proval, issue general obligation
bonds to fund the system.
A Farmers Home official who
met with the Sunset Beach Town
(Sec AGENCY, Page 2-A)
Business News .8C
Calendar ????????????? 8A
Church News 5B
Crime Report 8C
Court Docket 9C
Opinion ? ????MM****** ??????? 4-5A
People In The News .....4B
Plant Doctor ......3B
Television ??????????????? 10-1IC
PLAN ELIMINATES FIVE MANAGEMENT JOBS
Changes In Schools' Office Expected To Save Dollars, Shift Emphasis
BY SUSAN USHER
A plan adopted by the Brunswick County Board of
Education Monday will restructure the Instructional
Services Division by cutting five central office man
agement slots and, in a shift of emphasis pledged more
than a year ago by Superintendent Ralph Johnston, pro
viding principals and teachers more on-site support.
Jan Calhoun, assistant superintendent for instruction,
drafted the proposal, which was adopted on a 4-1 vote
with little discussion. Board member Yvonne Bright
cast the lone vote against it, saying later the board's de
cision was made hastily.
While five new positions will be created, the seven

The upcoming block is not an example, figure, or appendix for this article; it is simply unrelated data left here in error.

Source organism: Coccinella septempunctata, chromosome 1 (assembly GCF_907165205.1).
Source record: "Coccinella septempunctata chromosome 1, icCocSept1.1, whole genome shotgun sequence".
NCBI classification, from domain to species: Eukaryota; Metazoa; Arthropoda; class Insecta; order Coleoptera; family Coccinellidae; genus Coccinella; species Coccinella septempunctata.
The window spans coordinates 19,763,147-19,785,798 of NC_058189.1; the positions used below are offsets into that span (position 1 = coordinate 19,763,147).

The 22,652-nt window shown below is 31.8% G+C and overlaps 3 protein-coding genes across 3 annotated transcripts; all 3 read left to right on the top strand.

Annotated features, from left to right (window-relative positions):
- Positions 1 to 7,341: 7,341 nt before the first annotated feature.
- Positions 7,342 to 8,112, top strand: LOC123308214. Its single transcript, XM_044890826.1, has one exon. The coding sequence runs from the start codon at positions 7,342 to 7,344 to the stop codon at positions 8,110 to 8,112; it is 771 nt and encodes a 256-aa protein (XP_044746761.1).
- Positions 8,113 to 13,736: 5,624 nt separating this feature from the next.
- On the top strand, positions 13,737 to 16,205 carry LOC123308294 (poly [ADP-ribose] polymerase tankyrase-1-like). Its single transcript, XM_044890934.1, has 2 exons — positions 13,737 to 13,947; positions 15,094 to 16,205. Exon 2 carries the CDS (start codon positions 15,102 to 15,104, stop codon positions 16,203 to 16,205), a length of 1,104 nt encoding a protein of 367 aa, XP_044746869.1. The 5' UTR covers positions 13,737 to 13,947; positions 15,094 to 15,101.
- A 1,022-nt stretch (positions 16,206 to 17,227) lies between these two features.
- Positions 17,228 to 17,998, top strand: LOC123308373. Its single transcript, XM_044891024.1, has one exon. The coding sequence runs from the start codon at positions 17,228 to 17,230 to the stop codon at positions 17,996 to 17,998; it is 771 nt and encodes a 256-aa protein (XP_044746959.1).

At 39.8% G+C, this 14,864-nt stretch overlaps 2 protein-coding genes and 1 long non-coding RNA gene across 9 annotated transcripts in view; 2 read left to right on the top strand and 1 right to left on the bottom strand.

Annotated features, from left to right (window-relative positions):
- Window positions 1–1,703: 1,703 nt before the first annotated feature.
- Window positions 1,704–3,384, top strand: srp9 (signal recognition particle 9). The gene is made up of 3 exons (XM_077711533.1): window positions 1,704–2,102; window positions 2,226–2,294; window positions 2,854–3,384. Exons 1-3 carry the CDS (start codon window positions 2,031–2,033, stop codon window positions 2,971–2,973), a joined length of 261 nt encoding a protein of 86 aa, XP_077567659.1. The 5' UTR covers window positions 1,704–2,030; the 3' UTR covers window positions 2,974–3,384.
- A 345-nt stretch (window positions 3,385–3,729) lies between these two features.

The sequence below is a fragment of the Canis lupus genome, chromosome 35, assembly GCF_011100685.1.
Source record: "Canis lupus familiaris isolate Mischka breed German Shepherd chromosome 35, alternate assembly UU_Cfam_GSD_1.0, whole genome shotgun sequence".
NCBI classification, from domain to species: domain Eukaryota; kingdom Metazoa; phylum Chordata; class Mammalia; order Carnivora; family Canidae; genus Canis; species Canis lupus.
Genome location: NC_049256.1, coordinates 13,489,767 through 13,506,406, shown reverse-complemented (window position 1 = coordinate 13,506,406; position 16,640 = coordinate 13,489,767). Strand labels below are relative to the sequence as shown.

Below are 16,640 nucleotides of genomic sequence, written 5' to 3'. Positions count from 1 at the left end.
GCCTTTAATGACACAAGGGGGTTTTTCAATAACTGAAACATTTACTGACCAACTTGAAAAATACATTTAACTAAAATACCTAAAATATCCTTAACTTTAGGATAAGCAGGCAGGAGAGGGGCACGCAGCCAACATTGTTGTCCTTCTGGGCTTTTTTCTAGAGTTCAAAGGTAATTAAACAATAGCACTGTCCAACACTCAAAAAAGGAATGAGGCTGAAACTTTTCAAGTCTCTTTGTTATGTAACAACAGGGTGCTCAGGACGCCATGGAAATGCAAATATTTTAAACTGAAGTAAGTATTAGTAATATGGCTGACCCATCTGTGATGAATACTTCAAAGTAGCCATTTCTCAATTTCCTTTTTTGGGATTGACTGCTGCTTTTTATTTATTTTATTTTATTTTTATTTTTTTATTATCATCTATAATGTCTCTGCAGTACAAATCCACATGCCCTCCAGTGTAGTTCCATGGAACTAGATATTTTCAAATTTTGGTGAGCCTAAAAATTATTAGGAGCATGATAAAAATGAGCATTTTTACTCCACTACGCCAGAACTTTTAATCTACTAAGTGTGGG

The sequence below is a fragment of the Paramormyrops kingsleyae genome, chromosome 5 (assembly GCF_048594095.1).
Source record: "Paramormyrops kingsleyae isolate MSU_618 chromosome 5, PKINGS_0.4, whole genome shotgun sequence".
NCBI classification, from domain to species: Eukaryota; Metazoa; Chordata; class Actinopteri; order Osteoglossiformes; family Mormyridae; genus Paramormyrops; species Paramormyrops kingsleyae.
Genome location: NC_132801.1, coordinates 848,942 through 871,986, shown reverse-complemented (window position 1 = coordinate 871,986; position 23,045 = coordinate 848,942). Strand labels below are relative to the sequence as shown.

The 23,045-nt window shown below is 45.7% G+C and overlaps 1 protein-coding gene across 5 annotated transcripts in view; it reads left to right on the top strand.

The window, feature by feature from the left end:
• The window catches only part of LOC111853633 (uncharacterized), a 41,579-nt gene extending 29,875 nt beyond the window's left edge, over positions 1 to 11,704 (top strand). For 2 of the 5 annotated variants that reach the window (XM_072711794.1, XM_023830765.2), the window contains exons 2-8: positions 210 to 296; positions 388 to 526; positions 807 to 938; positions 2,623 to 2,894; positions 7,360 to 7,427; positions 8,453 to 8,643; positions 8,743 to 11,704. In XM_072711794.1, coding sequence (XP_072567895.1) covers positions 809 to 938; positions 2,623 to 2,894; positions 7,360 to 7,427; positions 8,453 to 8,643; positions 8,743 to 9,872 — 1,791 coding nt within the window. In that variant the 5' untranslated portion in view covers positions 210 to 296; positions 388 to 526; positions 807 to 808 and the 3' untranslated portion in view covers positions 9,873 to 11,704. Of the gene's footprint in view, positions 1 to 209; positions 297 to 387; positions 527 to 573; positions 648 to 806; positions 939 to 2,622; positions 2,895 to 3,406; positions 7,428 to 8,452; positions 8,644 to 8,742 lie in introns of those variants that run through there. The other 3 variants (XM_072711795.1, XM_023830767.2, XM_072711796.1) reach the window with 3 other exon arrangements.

part plan is also expected to result in a net savings of
approximately $113,475 in local funds, a three-person
reduction of central office staff, and greater equity in
pay for middle managers. Calhoun said a conscious ef
fort would be made to maintain or improve racial and
gender equity on the central office staff.
The reorganization will go into effect in July, though
planning and related personnel decisions will be made
as early as January and February. It comes at the rec
ommendation of the board. This past summer,
Brunswick County Commissioners urged the school
board to look closely at its central office staff for poten
tial reductions as a cost-cutting move.
Calhoun said he didn't think the central office was
overstaffed, but that the changes, "will help us identify
and select the administrative staff we need to do the
things the board has asked us to do."
"We will be moving more toward supporting build
ing (site-based) goals than program goals, and focusing
more on our mandate for accountability," he said.
Calhoun said he discussed the plan's "most sensi
tive" recommendation, the reduction in force or RIF,